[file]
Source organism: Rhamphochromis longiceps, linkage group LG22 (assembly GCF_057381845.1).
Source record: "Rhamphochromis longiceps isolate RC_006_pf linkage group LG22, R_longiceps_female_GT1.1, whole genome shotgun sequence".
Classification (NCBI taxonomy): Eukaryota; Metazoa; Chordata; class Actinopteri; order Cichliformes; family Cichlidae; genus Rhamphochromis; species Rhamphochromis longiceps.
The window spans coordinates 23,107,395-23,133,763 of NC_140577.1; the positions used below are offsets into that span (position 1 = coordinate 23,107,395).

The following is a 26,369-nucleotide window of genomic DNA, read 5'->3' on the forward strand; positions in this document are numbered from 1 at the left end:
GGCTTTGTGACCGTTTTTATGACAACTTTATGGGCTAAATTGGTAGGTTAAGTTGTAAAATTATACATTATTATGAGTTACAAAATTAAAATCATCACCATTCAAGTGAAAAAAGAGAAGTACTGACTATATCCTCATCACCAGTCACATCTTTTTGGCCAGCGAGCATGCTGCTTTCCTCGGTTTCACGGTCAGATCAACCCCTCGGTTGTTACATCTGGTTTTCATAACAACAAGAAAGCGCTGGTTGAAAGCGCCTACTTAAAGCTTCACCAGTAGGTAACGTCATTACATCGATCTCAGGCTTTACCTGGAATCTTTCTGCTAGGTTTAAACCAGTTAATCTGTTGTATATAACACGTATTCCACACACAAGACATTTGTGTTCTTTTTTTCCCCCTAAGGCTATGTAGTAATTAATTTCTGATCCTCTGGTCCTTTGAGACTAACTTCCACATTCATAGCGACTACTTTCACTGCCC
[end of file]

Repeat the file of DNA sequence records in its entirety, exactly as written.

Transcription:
Source organism: Rhamphochromis longiceps, linkage group LG22 (assembly GCF_057381845.1).
Source record: "Rhamphochromis longiceps isolate RC_006_pf linkage group LG22, R_longiceps_female_GT1.1, whole genome shotgun sequence".
Classification (NCBI taxonomy): Eukaryota; Metazoa; Chordata; class Actinopteri; order Cichliformes; family Cichlidae; genus Rhamphochromis; species Rhamphochromis longiceps.
The window spans coordinates 23,107,395-23,133,763 of NC_140577.1; the positions used below are offsets into that span (position 1 = coordinate 23,107,395).

The following is a 26,369-nucleotide window of genomic DNA, read 5'->3' on the forward strand; positions in this document are numbered from 1 at the left end:
GGCTTTGTGACCGTTTTTATGACAACTTTATGGGCTAAATTGGTAGGTTAAGTTGTAAAATTATACATTATTATGAGTTACAAAATTAAAATCATCACCATTCAAGTGAAAAAAGAGAAGTACTGACTATATCCTCATCACCAGTCACATCTTTTTGGCCAGCGAGCATGCTGCTTTCCTCGGTTTCACGGTCAGATCAACCCCTCGGTTGTTACATCTGGTTTTCATAACAACAAGAAAGCGCTGGTTGAAAGCGCCTACTTAAAGCTTCACCAGTAGGTAACGTCATTACATCGATCTCAGGCTTTACCTGGAATCTTTCTGCTAGGTTTAAACCAGTTAATCTGTTGTATATAACACGTATTCCACACACAAGACATTTGTGTTCTTTTTTTCCCCCTAAGGCTATGTAGTAATTAATTTCTGATCCTCTGGTCCTTTGAGACTAACTTCCACATTCATAGCGACTACTTTCACTGCCC